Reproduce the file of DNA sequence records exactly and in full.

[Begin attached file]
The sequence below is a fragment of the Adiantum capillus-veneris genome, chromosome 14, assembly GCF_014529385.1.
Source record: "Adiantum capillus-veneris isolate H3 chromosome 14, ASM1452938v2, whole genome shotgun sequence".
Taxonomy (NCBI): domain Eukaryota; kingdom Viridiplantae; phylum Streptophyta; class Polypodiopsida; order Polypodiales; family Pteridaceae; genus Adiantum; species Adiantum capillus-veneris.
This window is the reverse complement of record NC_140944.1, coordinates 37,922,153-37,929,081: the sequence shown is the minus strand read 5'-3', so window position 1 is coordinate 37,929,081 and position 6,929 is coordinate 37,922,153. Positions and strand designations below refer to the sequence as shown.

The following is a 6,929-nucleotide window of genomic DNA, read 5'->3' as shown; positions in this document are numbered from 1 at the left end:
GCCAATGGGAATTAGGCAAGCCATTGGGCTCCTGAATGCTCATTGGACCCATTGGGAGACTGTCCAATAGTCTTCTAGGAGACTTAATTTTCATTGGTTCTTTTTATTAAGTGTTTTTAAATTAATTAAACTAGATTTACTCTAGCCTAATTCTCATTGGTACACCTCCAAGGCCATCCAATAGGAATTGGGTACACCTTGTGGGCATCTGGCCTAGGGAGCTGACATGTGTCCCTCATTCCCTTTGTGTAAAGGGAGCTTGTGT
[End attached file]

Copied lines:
The sequence below is a fragment of the Adiantum capillus-veneris genome, chromosome 14, assembly GCF_014529385.1.
Source record: "Adiantum capillus-veneris isolate H3 chromosome 14, ASM1452938v2, whole genome shotgun sequence".
Taxonomy (NCBI): domain Eukaryota; kingdom Viridiplantae; phylum Streptophyta; class Polypodiopsida; order Polypodiales; family Pteridaceae; genus Adiantum; species Adiantum capillus-veneris.
This window is the reverse complement of record NC_140944.1, coordinates 37,922,153-37,929,081: the sequence shown is the minus strand read 5'-3', so window position 1 is coordinate 37,929,081 and position 6,929 is coordinate 37,922,153. Positions and strand designations below refer to the sequence as shown.

The following is a 6,929-nucleotide window of genomic DNA, read 5'->3' as shown; positions in this document are numbered from 1 at the left end:
GCCAATGGGAATTAGGCAAGCCATTGGGCTCCTGAATGCTCATTGGACCCATTGGGAGACTGTCCAATAGTCTTCTAGGAGACTTAATTTTCATTGGTTCTTTTTATTAAGTGTTTTTAAATTAATTAAACTAGATTTACTCTAGCCTAATTCTCATTGGTACACCTCCAAGGCCATCCAATAGGAATTGGGTACACCTTGTGGGCATCTGGCCTAGGGAGCTGACATGTGTCCCTCATTCCCTTTGTGTAAAGGGAGCTTGTGT